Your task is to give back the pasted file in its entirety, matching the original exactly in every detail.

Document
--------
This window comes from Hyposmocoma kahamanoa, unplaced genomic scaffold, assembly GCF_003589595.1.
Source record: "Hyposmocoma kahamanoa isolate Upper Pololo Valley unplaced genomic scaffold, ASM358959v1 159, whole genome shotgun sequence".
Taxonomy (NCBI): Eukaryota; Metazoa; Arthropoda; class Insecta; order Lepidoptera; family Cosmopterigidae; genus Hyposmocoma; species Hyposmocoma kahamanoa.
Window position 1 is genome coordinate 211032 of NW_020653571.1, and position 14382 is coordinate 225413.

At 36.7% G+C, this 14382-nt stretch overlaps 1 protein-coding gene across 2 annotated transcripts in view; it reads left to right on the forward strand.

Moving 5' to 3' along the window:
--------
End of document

This window comes from Hyposmocoma kahamanoa, unplaced genomic scaffold, assembly GCF_003589595.1.
Source record: "Hyposmocoma kahamanoa isolate Upper Pololo Valley unplaced genomic scaffold, ASM358959v1 159, whole genome shotgun sequence".
Taxonomy (NCBI): Eukaryota; Metazoa; Arthropoda; class Insecta; order Lepidoptera; family Cosmopterigidae; genus Hyposmocoma; species Hyposmocoma kahamanoa.
Window position 1 is genome coordinate 211032 of NW_020653571.1, and position 14382 is coordinate 225413.

At 36.7% G+C, this 14382-nt stretch overlaps 1 protein-coding gene across 2 annotated transcripts in view; it reads left to right on the forward strand.

Moving 5' to 3' along the window: